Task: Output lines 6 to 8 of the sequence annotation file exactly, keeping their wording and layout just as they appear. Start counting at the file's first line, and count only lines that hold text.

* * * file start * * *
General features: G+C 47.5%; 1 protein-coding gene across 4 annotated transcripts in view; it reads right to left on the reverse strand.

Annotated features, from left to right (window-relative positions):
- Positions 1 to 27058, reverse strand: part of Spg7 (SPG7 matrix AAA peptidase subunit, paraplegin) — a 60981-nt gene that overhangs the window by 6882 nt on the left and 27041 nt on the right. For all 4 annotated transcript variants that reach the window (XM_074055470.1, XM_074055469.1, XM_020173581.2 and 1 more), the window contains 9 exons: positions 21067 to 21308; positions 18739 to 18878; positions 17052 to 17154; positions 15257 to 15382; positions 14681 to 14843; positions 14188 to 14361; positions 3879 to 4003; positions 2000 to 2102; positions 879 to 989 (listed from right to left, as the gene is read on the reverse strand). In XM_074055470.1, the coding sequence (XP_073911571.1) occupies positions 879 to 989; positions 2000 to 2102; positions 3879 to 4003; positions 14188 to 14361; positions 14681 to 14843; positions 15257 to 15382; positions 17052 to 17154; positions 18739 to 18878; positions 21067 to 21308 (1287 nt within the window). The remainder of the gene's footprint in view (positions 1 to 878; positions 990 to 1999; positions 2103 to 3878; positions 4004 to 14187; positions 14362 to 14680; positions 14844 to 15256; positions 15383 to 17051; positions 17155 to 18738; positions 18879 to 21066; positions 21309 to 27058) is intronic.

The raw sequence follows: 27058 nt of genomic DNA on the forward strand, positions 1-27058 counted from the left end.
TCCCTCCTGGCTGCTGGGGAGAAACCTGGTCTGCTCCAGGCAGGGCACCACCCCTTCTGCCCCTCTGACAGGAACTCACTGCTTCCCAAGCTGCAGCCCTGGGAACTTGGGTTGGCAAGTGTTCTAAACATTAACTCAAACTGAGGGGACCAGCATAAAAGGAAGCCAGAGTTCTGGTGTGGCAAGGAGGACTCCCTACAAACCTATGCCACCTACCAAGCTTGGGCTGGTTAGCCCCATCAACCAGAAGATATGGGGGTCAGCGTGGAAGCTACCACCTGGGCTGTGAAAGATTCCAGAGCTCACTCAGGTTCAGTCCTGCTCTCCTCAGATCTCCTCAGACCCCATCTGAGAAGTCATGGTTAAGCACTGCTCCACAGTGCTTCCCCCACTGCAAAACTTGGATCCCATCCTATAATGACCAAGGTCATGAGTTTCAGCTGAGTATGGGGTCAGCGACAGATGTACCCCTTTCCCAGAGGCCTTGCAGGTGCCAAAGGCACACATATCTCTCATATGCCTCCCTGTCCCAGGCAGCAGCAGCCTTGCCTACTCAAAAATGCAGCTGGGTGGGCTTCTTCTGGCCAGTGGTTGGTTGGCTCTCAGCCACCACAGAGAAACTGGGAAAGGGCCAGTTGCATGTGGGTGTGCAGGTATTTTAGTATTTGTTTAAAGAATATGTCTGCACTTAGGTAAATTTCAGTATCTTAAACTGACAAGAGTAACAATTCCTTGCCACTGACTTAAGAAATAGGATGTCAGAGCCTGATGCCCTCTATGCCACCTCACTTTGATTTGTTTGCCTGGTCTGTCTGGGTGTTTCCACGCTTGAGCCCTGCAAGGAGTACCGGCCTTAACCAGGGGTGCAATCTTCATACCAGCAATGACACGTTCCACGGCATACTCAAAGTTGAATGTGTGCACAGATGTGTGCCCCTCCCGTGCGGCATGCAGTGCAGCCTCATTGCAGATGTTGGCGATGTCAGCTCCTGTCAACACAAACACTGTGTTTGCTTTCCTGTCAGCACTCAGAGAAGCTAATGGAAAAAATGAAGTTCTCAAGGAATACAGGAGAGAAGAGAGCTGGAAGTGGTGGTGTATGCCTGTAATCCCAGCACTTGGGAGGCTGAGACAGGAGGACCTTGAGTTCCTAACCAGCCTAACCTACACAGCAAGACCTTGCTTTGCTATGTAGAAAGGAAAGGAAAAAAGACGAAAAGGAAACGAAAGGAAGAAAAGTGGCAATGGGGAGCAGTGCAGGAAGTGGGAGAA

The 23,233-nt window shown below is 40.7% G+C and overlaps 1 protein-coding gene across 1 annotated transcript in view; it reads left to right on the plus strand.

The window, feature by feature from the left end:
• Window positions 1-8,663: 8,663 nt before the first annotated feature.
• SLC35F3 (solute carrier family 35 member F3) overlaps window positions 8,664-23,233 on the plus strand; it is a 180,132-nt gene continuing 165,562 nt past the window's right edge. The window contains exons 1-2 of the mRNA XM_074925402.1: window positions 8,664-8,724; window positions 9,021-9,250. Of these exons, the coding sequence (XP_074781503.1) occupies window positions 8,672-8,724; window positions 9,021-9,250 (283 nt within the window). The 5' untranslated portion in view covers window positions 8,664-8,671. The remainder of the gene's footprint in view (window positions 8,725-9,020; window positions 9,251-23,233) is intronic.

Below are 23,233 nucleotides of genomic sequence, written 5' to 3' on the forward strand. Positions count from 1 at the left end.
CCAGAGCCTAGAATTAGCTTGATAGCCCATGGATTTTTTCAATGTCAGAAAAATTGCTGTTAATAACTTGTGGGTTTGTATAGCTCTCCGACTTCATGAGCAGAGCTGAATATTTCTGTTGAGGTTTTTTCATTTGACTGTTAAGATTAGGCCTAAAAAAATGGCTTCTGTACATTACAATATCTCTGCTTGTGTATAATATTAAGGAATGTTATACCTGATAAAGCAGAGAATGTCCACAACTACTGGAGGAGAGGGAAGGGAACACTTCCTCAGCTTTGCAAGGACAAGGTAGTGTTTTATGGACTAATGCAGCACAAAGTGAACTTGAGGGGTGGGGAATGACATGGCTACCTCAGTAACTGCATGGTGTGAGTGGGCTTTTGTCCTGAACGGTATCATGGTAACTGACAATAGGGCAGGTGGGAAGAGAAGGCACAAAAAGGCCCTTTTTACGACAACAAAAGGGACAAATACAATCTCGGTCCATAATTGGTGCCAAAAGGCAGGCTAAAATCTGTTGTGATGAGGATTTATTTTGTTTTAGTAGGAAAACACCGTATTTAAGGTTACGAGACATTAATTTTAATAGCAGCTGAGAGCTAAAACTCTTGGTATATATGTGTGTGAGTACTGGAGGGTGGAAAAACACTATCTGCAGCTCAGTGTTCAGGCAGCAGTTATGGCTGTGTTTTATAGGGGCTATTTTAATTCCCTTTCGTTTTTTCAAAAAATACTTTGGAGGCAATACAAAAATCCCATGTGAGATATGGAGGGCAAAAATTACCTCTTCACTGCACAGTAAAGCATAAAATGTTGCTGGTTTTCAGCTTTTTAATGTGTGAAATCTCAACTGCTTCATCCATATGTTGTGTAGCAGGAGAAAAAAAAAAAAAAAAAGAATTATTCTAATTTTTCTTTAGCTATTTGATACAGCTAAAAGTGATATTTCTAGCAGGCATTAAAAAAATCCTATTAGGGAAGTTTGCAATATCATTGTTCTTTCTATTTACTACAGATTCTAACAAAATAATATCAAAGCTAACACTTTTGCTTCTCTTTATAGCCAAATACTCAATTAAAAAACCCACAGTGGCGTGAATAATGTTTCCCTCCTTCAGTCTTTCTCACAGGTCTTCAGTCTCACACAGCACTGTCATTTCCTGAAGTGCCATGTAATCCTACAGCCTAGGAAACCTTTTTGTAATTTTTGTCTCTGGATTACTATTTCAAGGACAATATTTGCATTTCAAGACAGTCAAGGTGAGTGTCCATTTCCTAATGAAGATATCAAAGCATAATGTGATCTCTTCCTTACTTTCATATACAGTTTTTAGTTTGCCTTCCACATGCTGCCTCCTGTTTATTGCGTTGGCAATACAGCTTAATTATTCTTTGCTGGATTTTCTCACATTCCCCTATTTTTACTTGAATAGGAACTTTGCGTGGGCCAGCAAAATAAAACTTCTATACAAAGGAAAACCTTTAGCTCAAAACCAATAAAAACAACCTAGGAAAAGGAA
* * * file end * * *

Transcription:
The 23,233-nt window shown below is 40.7% G+C and overlaps 1 protein-coding gene across 1 annotated transcript in view; it reads left to right on the plus strand.

The window, feature by feature from the left end:
• Window positions 1-8,663: 8,663 nt before the first annotated feature.